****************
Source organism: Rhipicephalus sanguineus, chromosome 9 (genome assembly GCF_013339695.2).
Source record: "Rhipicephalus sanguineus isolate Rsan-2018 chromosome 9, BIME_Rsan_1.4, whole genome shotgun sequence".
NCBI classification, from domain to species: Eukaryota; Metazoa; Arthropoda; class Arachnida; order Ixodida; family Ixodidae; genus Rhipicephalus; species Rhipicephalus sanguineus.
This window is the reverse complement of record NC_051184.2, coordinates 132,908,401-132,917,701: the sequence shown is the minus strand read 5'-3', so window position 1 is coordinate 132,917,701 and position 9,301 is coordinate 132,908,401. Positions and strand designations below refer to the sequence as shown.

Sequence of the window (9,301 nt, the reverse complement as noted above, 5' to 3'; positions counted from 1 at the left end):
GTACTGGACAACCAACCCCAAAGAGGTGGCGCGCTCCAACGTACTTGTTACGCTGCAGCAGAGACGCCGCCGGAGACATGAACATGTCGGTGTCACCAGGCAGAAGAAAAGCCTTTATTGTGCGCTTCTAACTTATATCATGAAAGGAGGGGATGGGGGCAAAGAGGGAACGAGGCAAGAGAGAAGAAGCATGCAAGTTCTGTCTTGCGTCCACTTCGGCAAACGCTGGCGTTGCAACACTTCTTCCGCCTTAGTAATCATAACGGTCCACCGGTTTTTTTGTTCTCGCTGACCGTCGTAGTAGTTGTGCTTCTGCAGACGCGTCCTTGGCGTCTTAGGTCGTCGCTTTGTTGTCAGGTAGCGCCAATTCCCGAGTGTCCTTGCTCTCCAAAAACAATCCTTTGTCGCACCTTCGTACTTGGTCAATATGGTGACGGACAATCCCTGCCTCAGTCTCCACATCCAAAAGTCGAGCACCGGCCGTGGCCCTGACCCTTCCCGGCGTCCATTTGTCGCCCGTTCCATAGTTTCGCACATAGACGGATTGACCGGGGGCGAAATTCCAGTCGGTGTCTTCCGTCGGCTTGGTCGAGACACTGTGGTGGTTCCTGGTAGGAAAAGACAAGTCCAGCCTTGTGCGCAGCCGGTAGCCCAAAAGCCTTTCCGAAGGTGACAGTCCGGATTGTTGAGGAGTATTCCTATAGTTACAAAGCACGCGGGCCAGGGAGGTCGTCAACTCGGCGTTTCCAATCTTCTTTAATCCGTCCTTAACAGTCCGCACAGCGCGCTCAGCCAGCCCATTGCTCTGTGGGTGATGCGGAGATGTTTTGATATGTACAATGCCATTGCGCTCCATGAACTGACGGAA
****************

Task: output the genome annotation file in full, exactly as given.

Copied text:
Source organism: Rhipicephalus sanguineus, chromosome 9 (genome assembly GCF_013339695.2).
Source record: "Rhipicephalus sanguineus isolate Rsan-2018 chromosome 9, BIME_Rsan_1.4, whole genome shotgun sequence".
NCBI classification, from domain to species: Eukaryota; Metazoa; Arthropoda; class Arachnida; order Ixodida; family Ixodidae; genus Rhipicephalus; species Rhipicephalus sanguineus.
This window is the reverse complement of record NC_051184.2, coordinates 132,908,401-132,917,701: the sequence shown is the minus strand read 5'-3', so window position 1 is coordinate 132,917,701 and position 9,301 is coordinate 132,908,401. Positions and strand designations below refer to the sequence as shown.

Sequence of the window (9,301 nt, the reverse complement as noted above, 5' to 3'; positions counted from 1 at the left end):
GTACTGGACAACCAACCCCAAAGAGGTGGCGCGCTCCAACGTACTTGTTACGCTGCAGCAGAGACGCCGCCGGAGACATGAACATGTCGGTGTCACCAGGCAGAAGAAAAGCCTTTATTGTGCGCTTCTAACTTATATCATGAAAGGAGGGGATGGGGGCAAAGAGGGAACGAGGCAAGAGAGAAGAAGCATGCAAGTTCTGTCTTGCGTCCACTTCGGCAAACGCTGGCGTTGCAACACTTCTTCCGCCTTAGTAATCATAACGGTCCACCGGTTTTTTTGTTCTCGCTGACCGTCGTAGTAGTTGTGCTTCTGCAGACGCGTCCTTGGCGTCTTAGGTCGTCGCTTTGTTGTCAGGTAGCGCCAATTCCCGAGTGTCCTTGCTCTCCAAAAACAATCCTTTGTCGCACCTTCGTACTTGGTCAATATGGTGACGGACAATCCCTGCCTCAGTCTCCACATCCAAAAGTCGAGCACCGGCCGTGGCCCTGACCCTTCCCGGCGTCCATTTGTCGCCCGTTCCATAGTTTCGCACATAGACGGATTGACCGGGGGCGAAATTCCAGTCGGTGTCTTCCGTCGGCTTGGTCGAGACACTGTGGTGGTTCCTGGTAGGAAAAGACAAGTCCAGCCTTGTGCGCAGCCGGTAGCCCAAAAGCCTTTCCGAAGGTGACAGTCCGGATTGTTGAGGAGTATTCCTATAGTTACAAAGCACGCGGGCCAGGGAGGTCGTCAACTCGGCGTTTCCAATCTTCTTTAATCCGTCCTTAACAGTCCGCACAGCGCGCTCAGCCAGCCCATTGCTCTGTGGGTGATGCGGAGATGTTTTGATATGTACAATGCCATTGCGCTCCATGAACTGACGGAA